International human rights lawyers and military aviation specialists held their collective breath recently when, 80 miles off the coast of Virginia, "Salty Dog 502" executed a flawless landing on the deck of the USS Bush nuclear aircraft carrier catching the third wire before coming to a clean halt. The successful maneuver which to the untrained eye appeared rather unexceptional, ushered in a new era for weapons systems and international humanitarian law as it marked the first time an unmanned, autonomous drone landed on an aircraft carrier.
Other large, first generation drones currently deployed by the CIA and Air Force (which robot expert Peter W. Singer likens to the "Model T Ford or the Wright Brothers' Flyer") require a human pilot operating a joystick to fly but "Salty Dog 502," the culmination of an eight-year, $1.4 billion military project, is designed to launch, land and refuel in midair without human intervention.
"It is not often you get a chance to see the future, but that us what we got to see today," Navy Secretary Ray Mabus said shortly after the autonomous demonstrator touched down. "We didn't have someone ... with a stick and throttle and rudder to fly this thing," added program manager Rear Adm. Mat Winter. "We have automated routines and algorithms."
International human rights lawyers were not nearly as ebullient.
Human Rights Watch issued an unequivocal report last November calling for an absolute ban on the development, production and use of autonomous weapons systems. The report concluded that "such revolutionary weapons would not be consistent with international humanitarian law and would increase the risk of death or injury to civilians during armed conflict."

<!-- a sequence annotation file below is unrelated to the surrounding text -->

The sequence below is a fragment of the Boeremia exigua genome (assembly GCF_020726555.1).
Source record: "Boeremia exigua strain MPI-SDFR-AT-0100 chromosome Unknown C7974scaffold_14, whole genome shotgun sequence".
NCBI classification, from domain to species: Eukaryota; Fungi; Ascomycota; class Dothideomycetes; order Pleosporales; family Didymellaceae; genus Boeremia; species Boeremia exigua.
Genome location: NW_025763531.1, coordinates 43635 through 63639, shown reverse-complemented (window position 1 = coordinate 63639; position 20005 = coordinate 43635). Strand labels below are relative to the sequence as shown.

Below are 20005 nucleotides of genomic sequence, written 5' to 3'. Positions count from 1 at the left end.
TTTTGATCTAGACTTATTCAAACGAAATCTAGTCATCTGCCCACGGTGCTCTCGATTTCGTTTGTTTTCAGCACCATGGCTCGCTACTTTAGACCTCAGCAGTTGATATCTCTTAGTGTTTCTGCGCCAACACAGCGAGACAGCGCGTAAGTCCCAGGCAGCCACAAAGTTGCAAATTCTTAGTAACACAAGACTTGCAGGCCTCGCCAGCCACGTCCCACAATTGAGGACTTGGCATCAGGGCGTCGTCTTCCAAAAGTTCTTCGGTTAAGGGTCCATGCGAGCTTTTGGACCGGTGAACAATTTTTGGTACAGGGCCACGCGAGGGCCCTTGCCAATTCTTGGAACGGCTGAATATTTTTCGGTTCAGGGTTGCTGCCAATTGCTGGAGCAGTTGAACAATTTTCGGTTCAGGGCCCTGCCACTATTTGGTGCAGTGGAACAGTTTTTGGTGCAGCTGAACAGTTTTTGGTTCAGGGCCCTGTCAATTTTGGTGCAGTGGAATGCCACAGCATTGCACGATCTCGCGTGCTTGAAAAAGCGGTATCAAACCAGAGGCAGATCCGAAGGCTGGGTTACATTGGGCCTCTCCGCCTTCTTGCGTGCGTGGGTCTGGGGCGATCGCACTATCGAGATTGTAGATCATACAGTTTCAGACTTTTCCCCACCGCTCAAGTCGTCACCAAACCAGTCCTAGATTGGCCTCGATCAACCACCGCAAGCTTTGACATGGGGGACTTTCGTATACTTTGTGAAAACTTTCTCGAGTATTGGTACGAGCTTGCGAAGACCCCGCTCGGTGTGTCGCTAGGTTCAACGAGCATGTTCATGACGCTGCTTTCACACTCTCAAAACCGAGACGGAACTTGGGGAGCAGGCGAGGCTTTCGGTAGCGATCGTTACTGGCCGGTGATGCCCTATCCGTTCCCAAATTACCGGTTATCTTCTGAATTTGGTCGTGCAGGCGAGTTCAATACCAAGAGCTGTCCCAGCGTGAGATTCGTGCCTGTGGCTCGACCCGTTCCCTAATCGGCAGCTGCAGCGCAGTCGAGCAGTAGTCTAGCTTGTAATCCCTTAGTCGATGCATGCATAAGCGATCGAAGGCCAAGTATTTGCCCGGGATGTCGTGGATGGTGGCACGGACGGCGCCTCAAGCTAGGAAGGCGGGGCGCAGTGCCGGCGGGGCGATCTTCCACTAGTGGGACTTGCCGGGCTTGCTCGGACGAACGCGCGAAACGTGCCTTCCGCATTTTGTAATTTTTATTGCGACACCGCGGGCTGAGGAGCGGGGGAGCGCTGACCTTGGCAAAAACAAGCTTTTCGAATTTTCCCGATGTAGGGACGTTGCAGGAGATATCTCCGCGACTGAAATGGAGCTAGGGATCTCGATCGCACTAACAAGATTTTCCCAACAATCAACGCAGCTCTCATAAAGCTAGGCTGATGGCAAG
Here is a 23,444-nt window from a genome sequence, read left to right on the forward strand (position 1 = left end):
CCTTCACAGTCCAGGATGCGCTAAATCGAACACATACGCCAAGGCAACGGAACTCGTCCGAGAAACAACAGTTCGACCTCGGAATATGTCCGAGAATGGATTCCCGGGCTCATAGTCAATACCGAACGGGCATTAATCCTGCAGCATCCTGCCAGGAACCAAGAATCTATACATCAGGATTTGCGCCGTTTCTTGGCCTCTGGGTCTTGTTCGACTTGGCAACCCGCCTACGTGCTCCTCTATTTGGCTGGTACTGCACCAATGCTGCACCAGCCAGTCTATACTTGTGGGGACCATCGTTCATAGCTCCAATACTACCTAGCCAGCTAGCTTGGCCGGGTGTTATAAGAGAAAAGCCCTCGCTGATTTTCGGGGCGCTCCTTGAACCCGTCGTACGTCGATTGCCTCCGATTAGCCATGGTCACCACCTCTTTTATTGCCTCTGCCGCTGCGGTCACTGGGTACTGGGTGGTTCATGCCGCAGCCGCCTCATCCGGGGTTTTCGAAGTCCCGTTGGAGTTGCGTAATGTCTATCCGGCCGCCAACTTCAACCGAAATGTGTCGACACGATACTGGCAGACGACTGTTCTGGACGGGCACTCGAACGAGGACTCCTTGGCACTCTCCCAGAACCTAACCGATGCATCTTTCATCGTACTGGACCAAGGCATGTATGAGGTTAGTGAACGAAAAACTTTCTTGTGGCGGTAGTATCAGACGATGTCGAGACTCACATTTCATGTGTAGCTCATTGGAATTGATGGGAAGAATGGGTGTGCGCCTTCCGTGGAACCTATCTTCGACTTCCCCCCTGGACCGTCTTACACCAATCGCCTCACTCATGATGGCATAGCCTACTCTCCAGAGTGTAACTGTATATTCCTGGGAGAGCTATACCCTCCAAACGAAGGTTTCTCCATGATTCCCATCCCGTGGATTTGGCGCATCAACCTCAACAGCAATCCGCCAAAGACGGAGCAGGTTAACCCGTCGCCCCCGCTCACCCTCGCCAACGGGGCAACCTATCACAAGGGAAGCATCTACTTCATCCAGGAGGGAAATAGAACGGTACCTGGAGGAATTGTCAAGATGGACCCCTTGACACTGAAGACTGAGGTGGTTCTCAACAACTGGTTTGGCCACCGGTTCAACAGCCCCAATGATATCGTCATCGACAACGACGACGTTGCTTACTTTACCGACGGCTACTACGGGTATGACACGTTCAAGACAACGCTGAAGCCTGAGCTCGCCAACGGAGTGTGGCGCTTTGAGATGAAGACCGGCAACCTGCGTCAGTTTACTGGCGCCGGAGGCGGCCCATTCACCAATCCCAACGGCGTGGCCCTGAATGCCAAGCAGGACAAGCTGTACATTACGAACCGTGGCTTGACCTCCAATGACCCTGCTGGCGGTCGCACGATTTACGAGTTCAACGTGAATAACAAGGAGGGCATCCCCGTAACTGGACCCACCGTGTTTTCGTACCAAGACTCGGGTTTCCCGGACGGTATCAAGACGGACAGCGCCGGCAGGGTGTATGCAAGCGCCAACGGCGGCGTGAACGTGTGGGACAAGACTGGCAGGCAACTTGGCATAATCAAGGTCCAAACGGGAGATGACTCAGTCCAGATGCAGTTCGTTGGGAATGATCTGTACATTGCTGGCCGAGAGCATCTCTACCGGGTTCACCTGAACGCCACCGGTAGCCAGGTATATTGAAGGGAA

A report by the Special Rapporteur to the United Nations issued in April, came to a similar conclusion stating, "[autonomous weapons] may seriously undermine the ability of the international legal system to preserve a minimum world order."
Developing useful systems that pass principle of distinction muster is particularly problematic for the U.S. which, for years, has been engaged in asymmetrical, urban counterinsurgencies, where enemies are often indistinguishable from civilians. Soldiers engage enemies only after observing subtle, contextual factors or taking direct fire. In an environment where most individuals are not combatants (think: Baghdad or Kabul), autonomous weapons' inability to assess individual intention – i.e. a butcher chopping meat in a busy market or a child playing with a toy gun – make their presence on the battlefield an international legal liability.
Likewise, the proportionality of a military attack is predominately dictated by split-second, value-based judgments, limited by the requirement of "humanity." The sudden presence of a school bus, for instance, may change a human soldier's proportionality calculus, deterring him from engaging.
Human soldiers, however, are not perfect. In the heat of the battle, technical indicators have, at times, proven more reliable than human judgment. In 1988, for instance, the USS Vincennes shot down an Iranian airliner after the warship's crew believed the aircraft was descending to attack when, in fact, computers on-board accurately indicated it was ascending to pass by harmlessly.
And while lethal engagement can be restrained by human compassion it is just as often fueled by our basest instincts: rage and revenge. One need look no further than the civilian atrocities perpetrated by soldiers in Darfur, Rwanda, or Syria to see the possible effects of unchecked human emotions.
With the U.S. Department of Defense's stated goal of increasing the autonomy of weapons systems over the next decade, the real question then becomes how best to ensure compliance with customary international legal standards.